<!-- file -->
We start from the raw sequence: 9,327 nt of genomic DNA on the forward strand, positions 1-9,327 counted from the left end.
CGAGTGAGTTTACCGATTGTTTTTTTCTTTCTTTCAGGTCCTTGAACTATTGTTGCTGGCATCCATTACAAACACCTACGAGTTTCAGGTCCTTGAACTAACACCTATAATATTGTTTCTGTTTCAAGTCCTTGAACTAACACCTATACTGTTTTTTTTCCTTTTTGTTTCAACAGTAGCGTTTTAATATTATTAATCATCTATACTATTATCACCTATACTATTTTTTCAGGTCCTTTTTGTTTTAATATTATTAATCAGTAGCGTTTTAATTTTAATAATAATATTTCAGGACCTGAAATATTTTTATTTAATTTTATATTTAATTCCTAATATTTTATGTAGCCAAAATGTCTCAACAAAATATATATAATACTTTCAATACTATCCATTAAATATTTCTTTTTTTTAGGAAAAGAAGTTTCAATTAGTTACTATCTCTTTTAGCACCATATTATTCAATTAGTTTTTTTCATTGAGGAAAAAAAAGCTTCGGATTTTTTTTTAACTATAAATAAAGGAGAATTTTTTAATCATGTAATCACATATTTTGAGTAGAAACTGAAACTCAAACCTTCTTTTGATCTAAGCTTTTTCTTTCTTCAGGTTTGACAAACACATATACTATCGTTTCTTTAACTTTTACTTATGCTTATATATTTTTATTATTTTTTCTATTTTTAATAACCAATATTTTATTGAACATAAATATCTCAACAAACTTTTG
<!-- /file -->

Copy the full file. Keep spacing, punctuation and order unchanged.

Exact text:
We start from the raw sequence: 9,327 nt of genomic DNA on the forward strand, positions 1-9,327 counted from the left end.
CGAGTGAGTTTACCGATTGTTTTTTTCTTTCTTTCAGGTCCTTGAACTATTGTTGCTGGCATCCATTACAAACACCTACGAGTTTCAGGTCCTTGAACTAACACCTATAATATTGTTTCTGTTTCAAGTCCTTGAACTAACACCTATACTGTTTTTTTTCCTTTTTGTTTCAACAGTAGCGTTTTAATATTATTAATCATCTATACTATTATCACCTATACTATTTTTTCAGGTCCTTTTTGTTTTAATATTATTAATCAGTAGCGTTTTAATTTTAATAATAATATTTCAGGACCTGAAATATTTTTATTTAATTTTATATTTAATTCCTAATATTTTATGTAGCCAAAATGTCTCAACAAAATATATATAATACTTTCAATACTATCCATTAAATATTTCTTTTTTTTAGGAAAAGAAGTTTCAATTAGTTACTATCTCTTTTAGCACCATATTATTCAATTAGTTTTTTTCATTGAGGAAAAAAAAGCTTCGGATTTTTTTTTAACTATAAATAAAGGAGAATTTTTTAATCATGTAATCACATATTTTGAGTAGAAACTGAAACTCAAACCTTCTTTTGATCTAAGCTTTTTCTTTCTTCAGGTTTGACAAACACATATACTATCGTTTCTTTAACTTTTACTTATGCTTATATATTTTTATTATTTTTTCTATTTTTAATAACCAATATTTTATTGAACATAAATATCTCAACAAACTTTTG